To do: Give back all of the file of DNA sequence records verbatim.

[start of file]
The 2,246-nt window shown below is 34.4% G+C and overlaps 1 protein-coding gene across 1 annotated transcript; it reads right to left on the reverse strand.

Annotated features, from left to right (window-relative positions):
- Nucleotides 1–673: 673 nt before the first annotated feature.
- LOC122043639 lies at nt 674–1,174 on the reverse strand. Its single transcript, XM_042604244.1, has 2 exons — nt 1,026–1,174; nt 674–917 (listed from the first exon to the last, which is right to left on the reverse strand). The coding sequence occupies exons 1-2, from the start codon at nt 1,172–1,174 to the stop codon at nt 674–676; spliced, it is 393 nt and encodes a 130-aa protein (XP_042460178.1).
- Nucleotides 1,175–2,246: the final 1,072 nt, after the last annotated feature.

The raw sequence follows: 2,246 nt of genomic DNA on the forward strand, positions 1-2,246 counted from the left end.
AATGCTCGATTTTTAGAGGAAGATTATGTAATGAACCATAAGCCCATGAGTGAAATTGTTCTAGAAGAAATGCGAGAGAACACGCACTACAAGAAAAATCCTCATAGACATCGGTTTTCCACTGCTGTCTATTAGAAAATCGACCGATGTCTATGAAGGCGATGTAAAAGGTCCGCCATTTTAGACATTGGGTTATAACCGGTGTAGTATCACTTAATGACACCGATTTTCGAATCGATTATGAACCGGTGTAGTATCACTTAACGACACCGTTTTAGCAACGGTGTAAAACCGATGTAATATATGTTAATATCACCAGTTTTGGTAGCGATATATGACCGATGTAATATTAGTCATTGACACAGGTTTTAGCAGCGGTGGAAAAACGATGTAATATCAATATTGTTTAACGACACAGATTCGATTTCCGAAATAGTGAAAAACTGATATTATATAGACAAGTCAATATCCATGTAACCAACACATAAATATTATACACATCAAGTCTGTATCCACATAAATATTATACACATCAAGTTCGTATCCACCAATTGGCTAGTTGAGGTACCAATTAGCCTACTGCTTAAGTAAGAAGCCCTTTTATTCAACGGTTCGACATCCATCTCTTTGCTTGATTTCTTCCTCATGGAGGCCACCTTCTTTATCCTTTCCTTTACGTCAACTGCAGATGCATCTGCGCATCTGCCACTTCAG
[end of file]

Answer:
The 2,246-nt window shown below is 34.4% G+C and overlaps 1 protein-coding gene across 1 annotated transcript; it reads right to left on the reverse strand.

Annotated features, from left to right (window-relative positions):
- Nucleotides 1–673: 673 nt before the first annotated feature.
- LOC122043639 lies at nt 674–1,174 on the reverse strand. Its single transcript, XM_042604244.1, has 2 exons — nt 1,026–1,174; nt 674–917 (listed from the first exon to the last, which is right to left on the reverse strand). The coding sequence occupies exons 1-2, from the start codon at nt 1,172–1,174 to the stop codon at nt 674–676; spliced, it is 393 nt and encodes a 130-aa protein (XP_042460178.1).
- Nucleotides 1,175–2,246: the final 1,072 nt, after the last annotated feature.

The raw sequence follows: 2,246 nt of genomic DNA on the forward strand, positions 1-2,246 counted from the left end.
AATGCTCGATTTTTAGAGGAAGATTATGTAATGAACCATAAGCCCATGAGTGAAATTGTTCTAGAAGAAATGCGAGAGAACACGCACTACAAGAAAAATCCTCATAGACATCGGTTTTCCACTGCTGTCTATTAGAAAATCGACCGATGTCTATGAAGGCGATGTAAAAGGTCCGCCATTTTAGACATTGGGTTATAACCGGTGTAGTATCACTTAATGACACCGATTTTCGAATCGATTATGAACCGGTGTAGTATCACTTAACGACACCGTTTTAGCAACGGTGTAAAACCGATGTAATATATGTTAATATCACCAGTTTTGGTAGCGATATATGACCGATGTAATATTAGTCATTGACACAGGTTTTAGCAGCGGTGGAAAAACGATGTAATATCAATATTGTTTAACGACACAGATTCGATTTCCGAAATAGTGAAAAACTGATATTATATAGACAAGTCAATATCCATGTAACCAACACATAAATATTATACACATCAAGTCTGTATCCACATAAATATTATACACATCAAGTTCGTATCCACCAATTGGCTAGTTGAGGTACCAATTAGCCTACTGCTTAAGTAAGAAGCCCTTTTATTCAACGGTTCGACATCCATCTCTTTGCTTGATTTCTTCCTCATGGAGGCCACCTTCTTTATCCTTTCCTTTACGTCAACTGCAGATGCATCTGCGCATCTGCCACTTCAG